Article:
Recently, there has been a lot of digital ink spilled about ERA estimators—statistics that take a variety of inputs and come up with a pitcher’s expected ERA given those inputs. Swing a cat around a room, and you’ll find yourself with a dozen of the things, as well as a very agitated cat. Among those is SIERA, which has lately migrated from here to Fangraphs.com in a new form, one more complex but not necessarily more accurate. We have offered SIERA for roughly 18 months, but have had a difficult time convincing anyone, be they our readers, other practitioners of sabermetrics, or our own authors, that SIERA was a significant improvement on other ERA estimators.
The logical question was whether or not we were failing to do the job of explaining why SIERA was more useful than other stats, or if we were simply being stubborn in continuing to offer it instead of simpler, more widely adopted stats. The answer depends on knowing what the purpose of an ERA estimator is. When evaluating a pitcher’s performance, there are three questions we can ask that can be addressed by statistics: How well he has pitched, how he accomplished what he’s done, and how he will do in the future. The first can be answered by Fair RA (FRA), the third by rest-of-season PECOTA. The second can be addressed by an ERA estimator likeSIERA, but not necessarily SIERA itself, which boasts greater complexity than more established ERA estimators such as FIP but can only claim incremental gains in accuracy.
The rest of the division may be a dud, but the Rangers' red-hot run looks all the more impressive when compared to their past rotations.
I'm beginning to wonder if I’ve broken the AL West. I'm being facetious, of course, but the timing has caught me a little off guard. Since writing at length about how Seattle was making something of a spirited go at the division crown and might have a decent shot at swinging a .500 season, the Mariners have dropped from an even 38-38 (2 ½ games back) to 43-54 (12 ½ games), effectively crushing any lingering hopes of contending in 2011. Something similarly strange has happened to the Angels, as my efforts to paint them as legitimate contenders for the division crown just seven days ago had been rewarded by a sharp 3 ½-game drop in the standings and a one-week post-season odds plunge of 11.9 percent going into Wednesday night.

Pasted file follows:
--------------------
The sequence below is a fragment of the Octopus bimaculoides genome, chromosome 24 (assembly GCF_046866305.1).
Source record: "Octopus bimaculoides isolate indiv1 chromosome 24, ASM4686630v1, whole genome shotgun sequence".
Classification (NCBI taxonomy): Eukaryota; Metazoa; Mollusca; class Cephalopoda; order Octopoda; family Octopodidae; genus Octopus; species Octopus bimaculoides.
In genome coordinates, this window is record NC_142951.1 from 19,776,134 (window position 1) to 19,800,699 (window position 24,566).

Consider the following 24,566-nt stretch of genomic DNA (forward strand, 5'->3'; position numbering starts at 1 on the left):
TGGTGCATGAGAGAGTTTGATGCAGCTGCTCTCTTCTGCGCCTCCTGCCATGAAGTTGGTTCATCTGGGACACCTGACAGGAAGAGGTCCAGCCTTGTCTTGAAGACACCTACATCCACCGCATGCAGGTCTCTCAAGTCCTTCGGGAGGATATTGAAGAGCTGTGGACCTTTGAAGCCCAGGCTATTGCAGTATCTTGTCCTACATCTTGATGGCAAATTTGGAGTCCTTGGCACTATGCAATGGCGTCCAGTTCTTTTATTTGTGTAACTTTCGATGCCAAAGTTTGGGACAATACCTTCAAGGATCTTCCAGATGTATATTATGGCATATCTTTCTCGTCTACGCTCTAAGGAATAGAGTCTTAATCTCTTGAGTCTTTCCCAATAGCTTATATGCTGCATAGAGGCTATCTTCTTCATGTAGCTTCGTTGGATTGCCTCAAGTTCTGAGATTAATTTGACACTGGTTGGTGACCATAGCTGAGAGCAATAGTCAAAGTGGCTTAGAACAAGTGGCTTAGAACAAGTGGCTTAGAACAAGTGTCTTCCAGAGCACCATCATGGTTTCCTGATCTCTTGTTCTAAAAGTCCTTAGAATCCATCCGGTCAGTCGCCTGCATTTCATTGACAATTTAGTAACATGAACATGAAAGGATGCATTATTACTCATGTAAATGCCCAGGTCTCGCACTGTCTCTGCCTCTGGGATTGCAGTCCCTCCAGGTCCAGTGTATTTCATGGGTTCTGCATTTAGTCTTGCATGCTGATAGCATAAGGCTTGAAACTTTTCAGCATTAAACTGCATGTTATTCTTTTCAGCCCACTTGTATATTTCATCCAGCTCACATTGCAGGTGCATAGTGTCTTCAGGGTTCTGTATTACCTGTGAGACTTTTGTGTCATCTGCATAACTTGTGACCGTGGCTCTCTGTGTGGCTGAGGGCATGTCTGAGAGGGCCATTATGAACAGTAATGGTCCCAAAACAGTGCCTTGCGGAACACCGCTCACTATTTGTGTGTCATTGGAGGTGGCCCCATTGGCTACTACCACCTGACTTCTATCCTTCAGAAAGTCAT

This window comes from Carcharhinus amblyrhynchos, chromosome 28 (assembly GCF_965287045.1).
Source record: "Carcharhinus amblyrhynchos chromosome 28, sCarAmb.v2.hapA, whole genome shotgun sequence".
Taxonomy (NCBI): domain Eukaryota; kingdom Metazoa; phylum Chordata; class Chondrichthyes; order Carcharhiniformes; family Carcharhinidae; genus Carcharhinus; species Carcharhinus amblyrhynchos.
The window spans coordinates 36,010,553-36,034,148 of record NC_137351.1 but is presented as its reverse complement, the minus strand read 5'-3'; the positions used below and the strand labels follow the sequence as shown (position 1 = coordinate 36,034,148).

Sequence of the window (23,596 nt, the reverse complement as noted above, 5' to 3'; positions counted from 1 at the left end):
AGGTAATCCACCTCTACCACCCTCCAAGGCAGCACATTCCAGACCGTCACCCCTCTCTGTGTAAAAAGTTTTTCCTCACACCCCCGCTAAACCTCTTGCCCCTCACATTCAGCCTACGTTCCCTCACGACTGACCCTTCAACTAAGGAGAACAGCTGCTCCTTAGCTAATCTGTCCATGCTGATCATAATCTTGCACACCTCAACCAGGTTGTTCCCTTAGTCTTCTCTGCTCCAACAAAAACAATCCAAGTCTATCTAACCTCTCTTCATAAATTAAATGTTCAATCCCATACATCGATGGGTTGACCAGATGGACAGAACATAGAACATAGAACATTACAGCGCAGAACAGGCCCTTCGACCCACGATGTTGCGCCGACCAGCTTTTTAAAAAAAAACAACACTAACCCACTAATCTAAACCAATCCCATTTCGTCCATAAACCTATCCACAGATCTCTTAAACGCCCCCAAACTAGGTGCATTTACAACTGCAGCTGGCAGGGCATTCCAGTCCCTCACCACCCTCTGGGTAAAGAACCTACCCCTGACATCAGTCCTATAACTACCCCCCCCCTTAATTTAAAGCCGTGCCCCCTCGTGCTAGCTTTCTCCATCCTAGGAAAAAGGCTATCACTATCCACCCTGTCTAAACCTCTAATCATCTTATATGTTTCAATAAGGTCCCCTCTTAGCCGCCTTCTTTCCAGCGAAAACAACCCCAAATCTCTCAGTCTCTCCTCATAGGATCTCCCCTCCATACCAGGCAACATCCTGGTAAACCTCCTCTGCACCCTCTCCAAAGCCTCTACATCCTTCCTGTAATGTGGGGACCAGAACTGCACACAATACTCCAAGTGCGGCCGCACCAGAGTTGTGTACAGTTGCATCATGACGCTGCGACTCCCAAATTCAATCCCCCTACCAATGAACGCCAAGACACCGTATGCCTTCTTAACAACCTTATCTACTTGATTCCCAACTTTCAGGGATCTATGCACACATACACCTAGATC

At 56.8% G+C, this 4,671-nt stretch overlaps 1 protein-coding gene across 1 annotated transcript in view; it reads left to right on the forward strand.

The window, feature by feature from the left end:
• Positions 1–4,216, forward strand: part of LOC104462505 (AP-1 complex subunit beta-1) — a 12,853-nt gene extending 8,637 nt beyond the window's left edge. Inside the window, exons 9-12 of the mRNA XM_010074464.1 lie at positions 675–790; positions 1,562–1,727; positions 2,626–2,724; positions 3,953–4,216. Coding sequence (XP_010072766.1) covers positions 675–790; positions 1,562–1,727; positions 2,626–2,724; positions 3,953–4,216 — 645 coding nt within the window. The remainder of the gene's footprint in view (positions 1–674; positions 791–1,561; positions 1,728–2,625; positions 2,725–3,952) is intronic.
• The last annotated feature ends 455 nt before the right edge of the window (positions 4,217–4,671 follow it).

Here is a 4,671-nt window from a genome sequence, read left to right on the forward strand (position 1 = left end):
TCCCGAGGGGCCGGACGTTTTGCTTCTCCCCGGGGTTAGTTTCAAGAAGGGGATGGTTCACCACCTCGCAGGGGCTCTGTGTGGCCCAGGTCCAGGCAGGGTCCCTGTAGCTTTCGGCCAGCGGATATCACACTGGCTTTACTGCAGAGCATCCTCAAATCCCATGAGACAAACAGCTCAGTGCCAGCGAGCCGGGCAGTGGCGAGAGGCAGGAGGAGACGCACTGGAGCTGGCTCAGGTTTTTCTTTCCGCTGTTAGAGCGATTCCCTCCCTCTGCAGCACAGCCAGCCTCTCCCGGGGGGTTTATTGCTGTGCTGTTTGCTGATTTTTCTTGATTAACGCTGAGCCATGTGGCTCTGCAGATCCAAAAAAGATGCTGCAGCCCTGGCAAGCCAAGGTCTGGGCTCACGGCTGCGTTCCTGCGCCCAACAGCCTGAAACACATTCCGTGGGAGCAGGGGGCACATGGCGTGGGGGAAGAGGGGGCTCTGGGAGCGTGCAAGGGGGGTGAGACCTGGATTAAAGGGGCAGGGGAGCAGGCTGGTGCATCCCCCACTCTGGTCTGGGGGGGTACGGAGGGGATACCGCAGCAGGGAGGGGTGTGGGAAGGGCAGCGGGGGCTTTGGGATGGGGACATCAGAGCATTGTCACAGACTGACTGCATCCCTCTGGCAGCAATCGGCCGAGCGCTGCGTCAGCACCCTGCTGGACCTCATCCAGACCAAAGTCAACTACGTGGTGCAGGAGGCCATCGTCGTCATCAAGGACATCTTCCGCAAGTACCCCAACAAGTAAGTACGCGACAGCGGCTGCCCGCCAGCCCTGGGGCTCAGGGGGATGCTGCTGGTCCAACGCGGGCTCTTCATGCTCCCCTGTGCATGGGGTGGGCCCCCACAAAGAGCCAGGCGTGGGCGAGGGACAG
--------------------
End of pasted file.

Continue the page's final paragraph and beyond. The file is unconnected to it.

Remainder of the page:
But rather than falsely attribute the coincidentally-timed struggles of the Rangers' competition to any of my work at Baseball Prospectus, let's just be brutally honest about what's going on here: Texas has gone into hyperdrive. Seriously. Before dropping a 9-8 heartbreaker in Anaheim during the waning hours of Wednesday evening (a game the Rangers led by an 8-3 margin after chasing Dan Haren early, leading to a peak win expectancy of 96.4 percent), Texas had collected 12 straight wins, a high-water mark for winning streaks among American League ballclubs since the Red Sox accomplished that same feat back in June 2006.
The rest of this article is restricted to Baseball Prospectus Subscribers.
Not a subscriber?
Click here for more information on Baseball Prospectus subscriptions or use the buttons to the right to subscribe and get access to the best baseball content on the web.
In his fourth column in the Asian Equation series, Michael looks at the starting pitchers who have crossed the Pacific, in which many failures are punctuated with a few very notable successes.
In the flood of players coming from Japan, the majority (34 of 43) have been pitchers. Unlike the pursuit of the next Ichiro I described in my previous column, this has less to do with the success of Hideo Nomo than it does with the pitching market–pitching is a difficult commodity to find in any league. What has doomed many NPB starters in MLB, however, has been both talent and adjustment to a different pitching philosophy. To understand and explain the differences between the two, I’ve drawn not only on my own expertise, but relied on Japanese pitching expert Patrick Newman at NPB Tracker for additional insight.
Pitching differences reflect a deeper philosophical difference between Japanese and American baseball. As I discussed in my first Asian Equation column, Japanese culture appreciates baseball’s emphasis on discipline, sacrifice, and the dramatic showdown between pitcher and batter. Instead of putting a batter away quickly, NPB pitchers build tension by indiscriminately filling counts before a perfectly placed strike three resolves the battle. These aren’t seen as “wasted” pitches, instead reflecting the samurai-like virtues of endurance and dramatic battles.
Craig checks out a slew of two-start options as we approach the All-Star break.
It’s the week before the All-Star Break, and the schedule makers were sure to cram in all the action they could ahead of the season’s pseudo midway point. Only the Phillies and Pirates have a day off this week, providing tons of options for fantasy leaguers looking for two-start pitchers.
Which teams with rotation stalwarts sporting ERAs that resemble Olympic gymnastics scores should be panicking, and which should stay the course?